Commentary: A moving average may be the single most popular indicator used on stock charts. One of the reasons traders rely on moving averages is because they do a great job of smoothing out the daily fluctuations in price and presenting a visual representation of a stock’s trend. Basically, a moving average is the average price of a stock over a specified number of trading days. While there are many values and combinations that traders can use, some of the most common values used are the 20-, 50-, and 200-day moving averages. These three averages offer a basic way to assess a stock’s short, intermediate and longer term trend. Traders should pay particular attention to a moving average’s slope and its position relative to other moving averages. When a faster moving average is above a slower moving average, it reveals that a stocks trend has been higher in the near term than over the longer term average. While it may seem that a simple technique like this would offer limited value, often simply trading in the direction of the moving averages will significantly improve a trader’s odds. (For a quick refresher, check out the Moving Averages Tutorial.)
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One set of values a trader can use is to watch for stocks where the 20-day moving average is below the 50-day moving average. When this situation occurs it signals a stock whose average price over the past month (20 trading days) is below the average price over the past two and a half months. This means that on average, any trader who established a position over the past two months will be underwater on the trade. Often, the initial cross of the 20-day moving average below the 50-day moving average will provide a warning signal that a stock is rolling over into a correction or downtrend. While the majority of the market indexes remain in healthy uptrends, some of the individual sectors are showing some weakness, with the 20-day moving averages crossing down below the 50-day moving average.
The Financial Select Sector SPDR (NYSE:XLF) ETF is an example of a sector ETF that has started to show some weakness and has its 20-day moving average crossing below the 50. XLF broke under its 50-day moving average about a month ago, and has been consolidating underneath the average, with very little progress. Often, a stock will resume the breakdown when the moving averages catch up to the trading price. One thing to keep in mind is that the crossover is not a magic signal to short a stock; in fact, the last crossover in XLF back in July signaled a decent buying opportunity. However, it does show objectively that a stock is experiencing weakness, and as such should be monitored.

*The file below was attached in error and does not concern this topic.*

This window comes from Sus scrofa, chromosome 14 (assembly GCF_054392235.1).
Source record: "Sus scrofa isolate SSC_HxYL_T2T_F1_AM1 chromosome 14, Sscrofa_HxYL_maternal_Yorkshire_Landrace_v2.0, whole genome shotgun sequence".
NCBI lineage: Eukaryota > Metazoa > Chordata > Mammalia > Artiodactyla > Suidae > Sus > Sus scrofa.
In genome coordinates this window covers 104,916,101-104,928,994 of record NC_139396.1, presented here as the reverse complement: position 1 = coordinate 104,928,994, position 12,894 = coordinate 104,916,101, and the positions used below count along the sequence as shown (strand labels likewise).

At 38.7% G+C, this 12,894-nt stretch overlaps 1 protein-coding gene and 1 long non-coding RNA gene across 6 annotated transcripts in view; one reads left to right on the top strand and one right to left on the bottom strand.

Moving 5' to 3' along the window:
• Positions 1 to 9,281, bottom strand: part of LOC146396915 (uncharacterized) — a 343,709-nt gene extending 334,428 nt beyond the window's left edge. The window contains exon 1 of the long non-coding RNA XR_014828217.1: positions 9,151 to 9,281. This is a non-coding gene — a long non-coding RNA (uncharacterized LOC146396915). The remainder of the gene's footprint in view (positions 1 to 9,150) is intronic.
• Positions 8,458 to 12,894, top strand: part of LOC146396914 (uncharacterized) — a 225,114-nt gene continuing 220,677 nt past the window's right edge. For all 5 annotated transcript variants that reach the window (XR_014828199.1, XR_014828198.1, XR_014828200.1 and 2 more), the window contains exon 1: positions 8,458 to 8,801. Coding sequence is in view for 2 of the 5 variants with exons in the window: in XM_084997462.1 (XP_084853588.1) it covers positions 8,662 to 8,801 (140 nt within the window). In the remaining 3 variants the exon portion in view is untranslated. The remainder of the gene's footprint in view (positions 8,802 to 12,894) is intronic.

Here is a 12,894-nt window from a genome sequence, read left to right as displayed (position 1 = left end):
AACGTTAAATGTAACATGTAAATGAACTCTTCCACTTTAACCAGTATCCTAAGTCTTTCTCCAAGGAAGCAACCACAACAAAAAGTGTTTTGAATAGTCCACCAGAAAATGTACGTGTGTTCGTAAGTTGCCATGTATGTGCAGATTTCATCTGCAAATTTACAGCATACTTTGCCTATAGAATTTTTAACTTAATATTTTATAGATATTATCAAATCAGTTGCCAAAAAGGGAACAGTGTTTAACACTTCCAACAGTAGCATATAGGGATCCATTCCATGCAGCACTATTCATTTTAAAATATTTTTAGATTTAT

Semiconductors HOLDRs (NYSE:SMH) is another ETF that recently broke under its 50-day moving average and under a recent base. It is about to cross the 20- and 50-day moving averages as well, just as SMH bounces back into this resistance area. The semiconductors were leading the markets for much of the summer. They have now set a lower low, and are in danger of failing on this bounce higher. One key level to watch is to see if SMH can close back above its 50-day moving average and begin to consolidate above this level. This would eventually negate the negative crossover, and possibly set up a bear trap.
Utilities Select Sector SPDR (NYSE:XLU) is another ETF that has the 20-day moving average crossing below the 50. It is also in the process of bouncing back into this moving average cluster after testing a major support level near $28. The key level to watch here is how XLU deals with the moving averages as resistance, as a move back above the cluster could be a sign of strength. However, if XLU rolls over in this area, it could be a prelude to a much larger breakdown.
The iShares Dow Jones Transportation Average (NYSE:IYT) is another example of an ETF bouncing back into resistance formed by the 20-day moving average crossing below the 50-day moving average. IYT also set a lower low in the recent pullback in early November, which hints at weakness. IYT is currently at a critical juncture, and needs to hold up in this area in order to avoid a failure and possibly setting a lower high.
While a moving average crossover is not a magic signal to enter a trade, it does offer an objective view into the trend of a stock. It is worth paying attention to the direction, slope and order of the moving averages, as it not only measures the average price of a stock, but the behavior of traders. When a cluster of moving averages is headed lower, it often signals that traders are selling into rallies, and thus the moving averages can act as resistance. With several sector ETFs in this situation, it bears watching to see how they react at these critical levels. The result could not only offer a good trading opportunity, but also a clue into the next move for the markets. (For more, see Simple Moving Averages Make Trends Stand Out.)